And then the Vertical Oscillation, which is quite different, in part because of how Stryd measures it at foot versus Garmin/Apple (at chest):


Now, with that relatively ‘clean’ interval set out of the way, let’s look at a messier one. This next workout is actually very similar to the first one, except it’s what happens when I accidentally program a 5-minute recovery period. Thankfully, Apple lets you skip ahead, so I basically did the 400m interval as before, but then did a 1-minute walk recovery, followed by a 2-minute easy run, then straight into the interval. Also, more notably, I had a wonky-AF course full of hills, from steep to long. It was a proper mess. Here’s those results (this time, with elevation atop it):


At first glance, messiness aside, it seems basically the same as the first one (including no power when walking). However, there’s one little tidbit that sticks out on a number of the hills where I see separation between Stryd and Apple. Initially it might be construed as steepness or something, but I think it’s actually a slight gradient delaying kicking in on the Apple Watch, and thus causing the separation. However, without doing a lot of repeat testing on a specific hill, I can’t quite nail down exactly what’s going on here – aside from the fact that something is worthy of more digging.


And here’s Ground Contact Time, again, identical except for walking:


And then Vertical Oscillation, which…is…umm…if you squint enough it kinda looks the same. Sorta. Not really.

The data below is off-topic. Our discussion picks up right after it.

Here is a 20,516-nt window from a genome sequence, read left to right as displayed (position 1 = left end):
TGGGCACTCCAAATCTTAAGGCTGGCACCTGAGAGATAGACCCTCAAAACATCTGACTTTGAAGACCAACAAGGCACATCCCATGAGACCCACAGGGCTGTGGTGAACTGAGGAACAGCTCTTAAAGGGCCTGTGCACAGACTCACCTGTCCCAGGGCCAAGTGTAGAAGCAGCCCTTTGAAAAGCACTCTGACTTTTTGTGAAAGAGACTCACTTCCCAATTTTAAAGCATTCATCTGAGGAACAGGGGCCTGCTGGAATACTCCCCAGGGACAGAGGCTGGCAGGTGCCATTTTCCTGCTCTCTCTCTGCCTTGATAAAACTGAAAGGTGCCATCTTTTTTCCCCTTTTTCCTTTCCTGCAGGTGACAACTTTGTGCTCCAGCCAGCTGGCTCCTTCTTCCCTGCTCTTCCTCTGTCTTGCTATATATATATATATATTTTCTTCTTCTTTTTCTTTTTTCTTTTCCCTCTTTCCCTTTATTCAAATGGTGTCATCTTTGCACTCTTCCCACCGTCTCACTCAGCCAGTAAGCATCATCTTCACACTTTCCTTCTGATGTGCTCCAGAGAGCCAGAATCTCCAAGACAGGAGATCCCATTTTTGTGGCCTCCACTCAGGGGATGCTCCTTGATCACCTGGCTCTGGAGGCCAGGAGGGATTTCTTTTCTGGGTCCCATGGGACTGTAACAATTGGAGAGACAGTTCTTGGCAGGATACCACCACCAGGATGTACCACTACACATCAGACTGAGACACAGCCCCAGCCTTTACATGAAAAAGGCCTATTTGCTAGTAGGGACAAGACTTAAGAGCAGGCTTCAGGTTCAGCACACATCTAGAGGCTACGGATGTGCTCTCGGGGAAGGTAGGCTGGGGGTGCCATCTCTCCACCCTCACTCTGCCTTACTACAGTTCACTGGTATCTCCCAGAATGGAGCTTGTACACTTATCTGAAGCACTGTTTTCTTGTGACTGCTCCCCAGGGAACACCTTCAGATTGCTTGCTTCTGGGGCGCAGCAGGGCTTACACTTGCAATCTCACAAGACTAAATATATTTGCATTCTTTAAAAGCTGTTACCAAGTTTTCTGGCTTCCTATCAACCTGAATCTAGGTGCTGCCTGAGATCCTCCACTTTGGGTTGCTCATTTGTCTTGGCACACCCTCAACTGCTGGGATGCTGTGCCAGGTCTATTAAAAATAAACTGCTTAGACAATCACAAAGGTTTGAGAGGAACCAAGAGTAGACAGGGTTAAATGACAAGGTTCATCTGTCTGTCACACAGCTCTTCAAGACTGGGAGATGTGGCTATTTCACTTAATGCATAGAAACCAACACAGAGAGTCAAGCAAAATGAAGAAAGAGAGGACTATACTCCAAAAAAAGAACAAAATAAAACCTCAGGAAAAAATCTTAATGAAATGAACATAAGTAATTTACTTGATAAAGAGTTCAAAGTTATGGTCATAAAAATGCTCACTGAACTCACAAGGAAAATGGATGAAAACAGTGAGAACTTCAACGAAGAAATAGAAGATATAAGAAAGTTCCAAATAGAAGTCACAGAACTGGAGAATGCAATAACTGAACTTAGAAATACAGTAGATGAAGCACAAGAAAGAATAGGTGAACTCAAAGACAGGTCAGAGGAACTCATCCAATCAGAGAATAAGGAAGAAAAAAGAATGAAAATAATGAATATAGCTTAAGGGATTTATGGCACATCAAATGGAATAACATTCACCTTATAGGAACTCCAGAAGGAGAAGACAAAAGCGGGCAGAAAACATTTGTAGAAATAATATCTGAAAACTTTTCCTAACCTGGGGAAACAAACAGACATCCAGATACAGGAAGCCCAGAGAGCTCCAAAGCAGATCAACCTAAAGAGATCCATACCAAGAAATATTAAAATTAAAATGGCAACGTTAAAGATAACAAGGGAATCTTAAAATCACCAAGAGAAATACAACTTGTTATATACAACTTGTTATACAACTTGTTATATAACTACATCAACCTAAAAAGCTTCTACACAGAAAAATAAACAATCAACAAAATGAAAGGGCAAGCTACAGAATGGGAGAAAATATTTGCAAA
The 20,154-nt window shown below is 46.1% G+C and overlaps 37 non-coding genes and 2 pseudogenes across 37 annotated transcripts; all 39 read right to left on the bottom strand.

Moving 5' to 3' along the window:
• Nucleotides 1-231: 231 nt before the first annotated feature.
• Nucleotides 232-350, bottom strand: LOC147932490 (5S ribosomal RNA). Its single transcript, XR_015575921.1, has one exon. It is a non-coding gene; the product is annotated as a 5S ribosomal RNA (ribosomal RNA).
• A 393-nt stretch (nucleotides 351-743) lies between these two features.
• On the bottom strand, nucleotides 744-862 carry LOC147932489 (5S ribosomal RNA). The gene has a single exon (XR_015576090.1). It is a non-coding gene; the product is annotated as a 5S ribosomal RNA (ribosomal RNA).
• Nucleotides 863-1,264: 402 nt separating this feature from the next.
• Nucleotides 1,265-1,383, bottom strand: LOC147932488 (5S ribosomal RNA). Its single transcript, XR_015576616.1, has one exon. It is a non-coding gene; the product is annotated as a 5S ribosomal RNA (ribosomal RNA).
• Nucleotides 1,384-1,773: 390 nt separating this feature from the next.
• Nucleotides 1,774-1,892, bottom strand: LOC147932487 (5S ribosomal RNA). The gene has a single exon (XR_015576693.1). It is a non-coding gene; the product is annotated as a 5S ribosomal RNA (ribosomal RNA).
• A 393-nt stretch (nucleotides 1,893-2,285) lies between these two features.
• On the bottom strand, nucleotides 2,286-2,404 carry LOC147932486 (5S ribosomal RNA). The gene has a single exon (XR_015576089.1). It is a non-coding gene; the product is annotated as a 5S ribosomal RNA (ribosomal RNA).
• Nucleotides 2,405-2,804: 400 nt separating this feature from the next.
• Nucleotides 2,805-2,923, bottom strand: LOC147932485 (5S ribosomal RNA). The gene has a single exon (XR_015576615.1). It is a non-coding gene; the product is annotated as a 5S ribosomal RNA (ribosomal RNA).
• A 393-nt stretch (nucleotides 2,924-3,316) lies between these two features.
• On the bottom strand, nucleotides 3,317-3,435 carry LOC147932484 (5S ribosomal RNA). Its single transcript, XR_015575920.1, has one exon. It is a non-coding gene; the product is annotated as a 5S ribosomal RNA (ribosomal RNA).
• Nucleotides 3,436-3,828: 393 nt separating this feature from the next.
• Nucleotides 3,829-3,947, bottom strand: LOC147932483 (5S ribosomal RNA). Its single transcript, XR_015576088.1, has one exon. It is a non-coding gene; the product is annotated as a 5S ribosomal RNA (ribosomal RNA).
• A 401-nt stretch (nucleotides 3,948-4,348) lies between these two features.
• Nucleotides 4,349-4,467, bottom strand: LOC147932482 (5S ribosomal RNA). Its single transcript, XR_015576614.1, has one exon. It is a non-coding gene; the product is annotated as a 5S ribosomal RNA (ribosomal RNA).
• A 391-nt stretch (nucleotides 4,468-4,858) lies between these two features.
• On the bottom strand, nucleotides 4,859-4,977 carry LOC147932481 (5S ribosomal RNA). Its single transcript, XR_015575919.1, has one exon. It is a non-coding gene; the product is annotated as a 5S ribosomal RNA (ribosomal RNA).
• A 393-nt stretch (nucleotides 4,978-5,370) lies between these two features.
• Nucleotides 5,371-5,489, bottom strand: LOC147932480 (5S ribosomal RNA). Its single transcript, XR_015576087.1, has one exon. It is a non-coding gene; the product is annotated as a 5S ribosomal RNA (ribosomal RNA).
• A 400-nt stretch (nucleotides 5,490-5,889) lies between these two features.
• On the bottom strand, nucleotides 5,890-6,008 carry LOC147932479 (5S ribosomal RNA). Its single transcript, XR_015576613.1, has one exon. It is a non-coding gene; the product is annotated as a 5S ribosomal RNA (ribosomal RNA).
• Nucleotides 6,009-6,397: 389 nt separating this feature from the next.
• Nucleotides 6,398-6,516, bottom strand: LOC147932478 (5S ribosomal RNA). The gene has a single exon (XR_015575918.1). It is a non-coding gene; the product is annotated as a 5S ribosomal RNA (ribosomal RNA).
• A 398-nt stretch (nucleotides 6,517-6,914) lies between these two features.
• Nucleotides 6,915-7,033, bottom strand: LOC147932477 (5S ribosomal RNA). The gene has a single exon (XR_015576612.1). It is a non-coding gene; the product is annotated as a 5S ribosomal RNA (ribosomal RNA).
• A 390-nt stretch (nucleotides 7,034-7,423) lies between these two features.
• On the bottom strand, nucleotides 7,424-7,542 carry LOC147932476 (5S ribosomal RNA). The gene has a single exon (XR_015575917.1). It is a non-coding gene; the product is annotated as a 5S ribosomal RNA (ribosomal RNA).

For fun, here’s that 5KM shake-out run I did first. This also has the COROS data in it, and helps form a more complete picture of how different these units are. In this case, the COROS unit was worn very snugly on my left hand, which means the data might not be as perfect, though, with no watch movement I wouldn’t actually expect any meaningful differences there, given it’s only a few inches away. But still, wanted to note that.


Yes, at a high-level things go up when they should go up, and down when they should go down. This route had some hills at the start/ending on it, as well as some rollers here and there.

And then here’s another 5KM steady race-pace build I did, this time with the COROS Vertix 2 natively on the wrist (and no Polar along):


There are a few areas I couldn’t test, but will save for another day:

A) Surface Conditions: Most running power systems have issues with messy terrain like sand/beaches, mud, gravel, etc… Sure, they can calculate power there, but it won’t be correct because it doesn’t “see” the lack of traction on that surface. In theory, companies will say your running form changes to accommodate this, but in practice nobody actually calculates it right.